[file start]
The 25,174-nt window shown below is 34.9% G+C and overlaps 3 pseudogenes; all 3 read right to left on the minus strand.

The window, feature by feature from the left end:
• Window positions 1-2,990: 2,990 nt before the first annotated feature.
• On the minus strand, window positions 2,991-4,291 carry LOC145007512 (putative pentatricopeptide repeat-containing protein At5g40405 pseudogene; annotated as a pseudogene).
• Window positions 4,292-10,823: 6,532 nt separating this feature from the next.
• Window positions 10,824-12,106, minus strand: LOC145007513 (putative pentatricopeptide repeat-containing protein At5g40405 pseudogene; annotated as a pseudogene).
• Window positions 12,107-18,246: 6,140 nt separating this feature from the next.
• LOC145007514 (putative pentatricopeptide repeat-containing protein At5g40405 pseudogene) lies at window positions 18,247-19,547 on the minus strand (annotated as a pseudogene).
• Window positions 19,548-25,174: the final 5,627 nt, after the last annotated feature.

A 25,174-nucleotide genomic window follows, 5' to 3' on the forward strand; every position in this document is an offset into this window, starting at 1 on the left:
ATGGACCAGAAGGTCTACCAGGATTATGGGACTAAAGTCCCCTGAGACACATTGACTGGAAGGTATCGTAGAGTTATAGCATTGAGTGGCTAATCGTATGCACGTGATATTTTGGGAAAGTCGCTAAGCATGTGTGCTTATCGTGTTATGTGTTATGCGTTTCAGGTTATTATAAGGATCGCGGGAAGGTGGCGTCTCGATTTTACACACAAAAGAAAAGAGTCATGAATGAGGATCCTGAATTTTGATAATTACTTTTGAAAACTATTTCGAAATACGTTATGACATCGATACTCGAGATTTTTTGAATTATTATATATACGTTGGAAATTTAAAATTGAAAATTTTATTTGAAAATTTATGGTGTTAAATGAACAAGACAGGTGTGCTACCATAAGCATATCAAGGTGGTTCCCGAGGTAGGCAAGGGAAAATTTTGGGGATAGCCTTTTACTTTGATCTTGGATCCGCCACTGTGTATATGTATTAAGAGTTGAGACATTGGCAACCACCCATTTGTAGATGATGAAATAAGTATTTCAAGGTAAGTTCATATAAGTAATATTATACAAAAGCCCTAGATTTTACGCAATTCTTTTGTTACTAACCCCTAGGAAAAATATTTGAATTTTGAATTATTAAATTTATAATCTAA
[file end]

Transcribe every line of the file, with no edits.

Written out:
The 25,174-nt window shown below is 34.9% G+C and overlaps 3 pseudogenes; all 3 read right to left on the minus strand.

The window, feature by feature from the left end:
• Window positions 1-2,990: 2,990 nt before the first annotated feature.
• On the minus strand, window positions 2,991-4,291 carry LOC145007512 (putative pentatricopeptide repeat-containing protein At5g40405 pseudogene; annotated as a pseudogene).
• Window positions 4,292-10,823: 6,532 nt separating this feature from the next.
• Window positions 10,824-12,106, minus strand: LOC145007513 (putative pentatricopeptide repeat-containing protein At5g40405 pseudogene; annotated as a pseudogene).
• Window positions 12,107-18,246: 6,140 nt separating this feature from the next.
• LOC145007514 (putative pentatricopeptide repeat-containing protein At5g40405 pseudogene) lies at window positions 18,247-19,547 on the minus strand (annotated as a pseudogene).
• Window positions 19,548-25,174: the final 5,627 nt, after the last annotated feature.

A 25,174-nucleotide genomic window follows, 5' to 3' on the forward strand; every position in this document is an offset into this window, starting at 1 on the left:
ATGGACCAGAAGGTCTACCAGGATTATGGGACTAAAGTCCCCTGAGACACATTGACTGGAAGGTATCGTAGAGTTATAGCATTGAGTGGCTAATCGTATGCACGTGATATTTTGGGAAAGTCGCTAAGCATGTGTGCTTATCGTGTTATGTGTTATGCGTTTCAGGTTATTATAAGGATCGCGGGAAGGTGGCGTCTCGATTTTACACACAAAAGAAAAGAGTCATGAATGAGGATCCTGAATTTTGATAATTACTTTTGAAAACTATTTCGAAATACGTTATGACATCGATACTCGAGATTTTTTGAATTATTATATATACGTTGGAAATTTAAAATTGAAAATTTTATTTGAAAATTTATGGTGTTAAATGAACAAGACAGGTGTGCTACCATAAGCATATCAAGGTGGTTCCCGAGGTAGGCAAGGGAAAATTTTGGGGATAGCCTTTTACTTTGATCTTGGATCCGCCACTGTGTATATGTATTAAGAGTTGAGACATTGGCAACCACCCATTTGTAGATGATGAAATAAGTATTTCAAGGTAAGTTCATATAAGTAATATTATACAAAAGCCCTAGATTTTACGCAATTCTTTTGTTACTAACCCCTAGGAAAAATATTTGAATTTTGAATTATTAAATTTATAATCTAA